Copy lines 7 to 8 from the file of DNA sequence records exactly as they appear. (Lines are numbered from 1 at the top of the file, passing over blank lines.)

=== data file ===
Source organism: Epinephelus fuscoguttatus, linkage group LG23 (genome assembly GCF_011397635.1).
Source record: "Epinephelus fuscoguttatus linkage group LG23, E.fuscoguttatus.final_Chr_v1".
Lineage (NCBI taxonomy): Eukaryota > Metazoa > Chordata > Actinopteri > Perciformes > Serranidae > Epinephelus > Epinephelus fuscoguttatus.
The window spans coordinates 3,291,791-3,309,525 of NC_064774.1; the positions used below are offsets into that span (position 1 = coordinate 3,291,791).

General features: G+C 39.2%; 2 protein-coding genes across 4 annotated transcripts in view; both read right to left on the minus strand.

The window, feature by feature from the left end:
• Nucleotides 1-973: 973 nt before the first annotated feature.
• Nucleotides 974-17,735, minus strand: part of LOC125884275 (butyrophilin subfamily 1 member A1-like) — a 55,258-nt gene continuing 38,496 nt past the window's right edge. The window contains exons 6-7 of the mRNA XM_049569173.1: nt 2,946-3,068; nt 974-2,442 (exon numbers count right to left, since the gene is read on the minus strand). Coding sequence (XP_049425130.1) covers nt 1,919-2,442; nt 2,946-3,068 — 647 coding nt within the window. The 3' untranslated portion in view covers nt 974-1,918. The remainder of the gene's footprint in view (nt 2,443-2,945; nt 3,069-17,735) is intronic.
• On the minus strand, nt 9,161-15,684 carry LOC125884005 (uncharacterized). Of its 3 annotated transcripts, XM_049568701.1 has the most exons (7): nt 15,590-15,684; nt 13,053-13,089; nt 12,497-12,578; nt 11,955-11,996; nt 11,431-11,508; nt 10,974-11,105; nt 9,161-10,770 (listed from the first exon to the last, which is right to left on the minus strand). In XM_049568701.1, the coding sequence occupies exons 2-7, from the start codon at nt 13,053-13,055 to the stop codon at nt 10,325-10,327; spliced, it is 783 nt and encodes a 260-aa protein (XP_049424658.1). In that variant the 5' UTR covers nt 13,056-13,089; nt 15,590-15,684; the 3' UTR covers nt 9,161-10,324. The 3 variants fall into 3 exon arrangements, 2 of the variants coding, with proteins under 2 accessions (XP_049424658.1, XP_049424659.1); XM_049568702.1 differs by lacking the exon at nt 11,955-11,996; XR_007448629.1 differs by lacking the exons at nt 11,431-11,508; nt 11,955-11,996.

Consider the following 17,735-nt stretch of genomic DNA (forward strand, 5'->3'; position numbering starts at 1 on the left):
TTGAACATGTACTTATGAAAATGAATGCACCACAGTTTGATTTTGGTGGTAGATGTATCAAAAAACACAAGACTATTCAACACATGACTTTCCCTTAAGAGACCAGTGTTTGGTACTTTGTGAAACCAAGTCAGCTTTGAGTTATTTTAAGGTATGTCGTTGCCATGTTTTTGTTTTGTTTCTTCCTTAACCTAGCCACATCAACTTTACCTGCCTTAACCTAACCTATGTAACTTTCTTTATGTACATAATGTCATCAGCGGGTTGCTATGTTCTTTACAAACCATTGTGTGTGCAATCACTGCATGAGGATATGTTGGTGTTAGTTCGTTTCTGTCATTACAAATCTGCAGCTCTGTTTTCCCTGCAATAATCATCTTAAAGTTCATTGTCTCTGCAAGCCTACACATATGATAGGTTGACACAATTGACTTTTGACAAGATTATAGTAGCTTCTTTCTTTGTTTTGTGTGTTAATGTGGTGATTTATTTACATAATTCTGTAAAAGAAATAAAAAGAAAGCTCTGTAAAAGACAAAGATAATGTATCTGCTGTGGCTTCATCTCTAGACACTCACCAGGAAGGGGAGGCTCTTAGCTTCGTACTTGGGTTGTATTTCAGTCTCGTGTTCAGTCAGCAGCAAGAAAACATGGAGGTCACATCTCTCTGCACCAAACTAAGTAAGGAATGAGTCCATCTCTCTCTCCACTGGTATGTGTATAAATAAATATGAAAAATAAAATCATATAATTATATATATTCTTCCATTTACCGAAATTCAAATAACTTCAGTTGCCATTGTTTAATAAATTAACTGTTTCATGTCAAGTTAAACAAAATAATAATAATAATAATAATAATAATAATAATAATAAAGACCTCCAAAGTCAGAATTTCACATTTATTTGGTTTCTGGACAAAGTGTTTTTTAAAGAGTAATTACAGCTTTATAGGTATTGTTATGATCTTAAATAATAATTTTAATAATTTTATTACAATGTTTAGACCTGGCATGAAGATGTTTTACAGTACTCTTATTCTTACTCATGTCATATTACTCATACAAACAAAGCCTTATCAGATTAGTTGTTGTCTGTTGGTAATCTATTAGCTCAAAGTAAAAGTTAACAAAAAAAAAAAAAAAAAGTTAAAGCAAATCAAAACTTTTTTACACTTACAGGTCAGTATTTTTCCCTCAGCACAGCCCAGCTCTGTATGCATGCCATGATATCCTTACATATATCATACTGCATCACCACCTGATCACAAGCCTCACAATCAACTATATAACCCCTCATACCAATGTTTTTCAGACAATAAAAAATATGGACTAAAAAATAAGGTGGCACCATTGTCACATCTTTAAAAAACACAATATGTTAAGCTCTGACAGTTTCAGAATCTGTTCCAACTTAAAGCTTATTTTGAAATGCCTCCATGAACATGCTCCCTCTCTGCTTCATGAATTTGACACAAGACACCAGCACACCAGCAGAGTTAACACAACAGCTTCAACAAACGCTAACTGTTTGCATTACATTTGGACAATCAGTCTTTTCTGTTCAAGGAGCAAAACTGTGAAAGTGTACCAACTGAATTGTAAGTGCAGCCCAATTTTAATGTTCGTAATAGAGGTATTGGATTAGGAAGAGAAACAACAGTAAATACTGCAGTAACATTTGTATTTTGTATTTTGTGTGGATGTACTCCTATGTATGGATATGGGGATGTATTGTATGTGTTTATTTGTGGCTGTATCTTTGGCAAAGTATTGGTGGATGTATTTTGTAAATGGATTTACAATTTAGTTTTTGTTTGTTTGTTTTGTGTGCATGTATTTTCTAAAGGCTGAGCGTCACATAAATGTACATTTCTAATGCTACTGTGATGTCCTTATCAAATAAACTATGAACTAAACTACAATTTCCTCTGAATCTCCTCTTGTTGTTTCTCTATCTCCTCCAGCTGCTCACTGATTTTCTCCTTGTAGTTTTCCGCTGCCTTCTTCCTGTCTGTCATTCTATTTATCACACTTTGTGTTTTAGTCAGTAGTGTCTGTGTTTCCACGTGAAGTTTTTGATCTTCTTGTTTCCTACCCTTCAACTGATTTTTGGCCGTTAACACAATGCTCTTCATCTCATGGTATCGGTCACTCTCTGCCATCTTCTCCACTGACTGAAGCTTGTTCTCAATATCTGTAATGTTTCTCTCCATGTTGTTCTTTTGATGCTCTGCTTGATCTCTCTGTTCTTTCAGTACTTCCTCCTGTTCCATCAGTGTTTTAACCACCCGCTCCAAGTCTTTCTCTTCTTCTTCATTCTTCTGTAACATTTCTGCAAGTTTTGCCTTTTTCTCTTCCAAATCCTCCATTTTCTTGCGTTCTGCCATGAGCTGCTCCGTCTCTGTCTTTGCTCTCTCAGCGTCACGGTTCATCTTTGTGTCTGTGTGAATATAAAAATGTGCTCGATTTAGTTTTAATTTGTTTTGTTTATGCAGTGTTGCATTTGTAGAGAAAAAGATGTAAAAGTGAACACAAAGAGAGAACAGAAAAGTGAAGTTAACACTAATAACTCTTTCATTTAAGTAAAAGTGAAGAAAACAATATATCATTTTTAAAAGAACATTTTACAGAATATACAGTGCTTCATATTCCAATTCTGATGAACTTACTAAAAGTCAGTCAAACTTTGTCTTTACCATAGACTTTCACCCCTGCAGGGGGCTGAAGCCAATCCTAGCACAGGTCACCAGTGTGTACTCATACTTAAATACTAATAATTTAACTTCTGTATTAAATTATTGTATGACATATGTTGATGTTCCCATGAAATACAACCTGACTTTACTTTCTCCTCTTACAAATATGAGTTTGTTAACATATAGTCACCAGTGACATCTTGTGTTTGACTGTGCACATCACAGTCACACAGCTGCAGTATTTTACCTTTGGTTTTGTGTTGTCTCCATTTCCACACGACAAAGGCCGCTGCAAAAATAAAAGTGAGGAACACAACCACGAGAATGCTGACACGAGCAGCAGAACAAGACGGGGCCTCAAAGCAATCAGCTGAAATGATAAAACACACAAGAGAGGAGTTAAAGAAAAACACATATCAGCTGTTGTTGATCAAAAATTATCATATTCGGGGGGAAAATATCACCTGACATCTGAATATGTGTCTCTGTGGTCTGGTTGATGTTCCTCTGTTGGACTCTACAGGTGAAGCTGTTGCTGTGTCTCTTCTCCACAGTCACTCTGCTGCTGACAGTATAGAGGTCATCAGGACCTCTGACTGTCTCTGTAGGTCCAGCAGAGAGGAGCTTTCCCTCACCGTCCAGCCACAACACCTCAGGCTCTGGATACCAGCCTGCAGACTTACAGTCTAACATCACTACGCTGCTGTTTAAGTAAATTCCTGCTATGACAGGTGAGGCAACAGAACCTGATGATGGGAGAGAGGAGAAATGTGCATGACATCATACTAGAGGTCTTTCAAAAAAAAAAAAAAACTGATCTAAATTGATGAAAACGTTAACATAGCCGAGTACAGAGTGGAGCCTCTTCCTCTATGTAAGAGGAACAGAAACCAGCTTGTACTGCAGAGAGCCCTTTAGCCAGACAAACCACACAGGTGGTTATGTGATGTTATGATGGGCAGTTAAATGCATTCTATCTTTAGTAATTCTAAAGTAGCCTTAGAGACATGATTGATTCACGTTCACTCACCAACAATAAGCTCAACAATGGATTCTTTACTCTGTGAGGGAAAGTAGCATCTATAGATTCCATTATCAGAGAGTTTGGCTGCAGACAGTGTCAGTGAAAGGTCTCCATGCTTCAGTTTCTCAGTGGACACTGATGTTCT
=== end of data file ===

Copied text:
• Nucleotides 1-973: 973 nt before the first annotated feature.
• Nucleotides 974-17,735, minus strand: part of LOC125884275 (butyrophilin subfamily 1 member A1-like) — a 55,258-nt gene continuing 38,496 nt past the window's right edge. The window contains exons 6-7 of the mRNA XM_049569173.1: nt 2,946-3,068; nt 974-2,442 (exon numbers count right to left, since the gene is read on the minus strand). Coding sequence (XP_049425130.1) covers nt 1,919-2,442; nt 2,946-3,068 — 647 coding nt within the window. The 3' untranslated portion in view covers nt 974-1,918. The remainder of the gene's footprint in view (nt 2,443-2,945; nt 3,069-17,735) is intronic.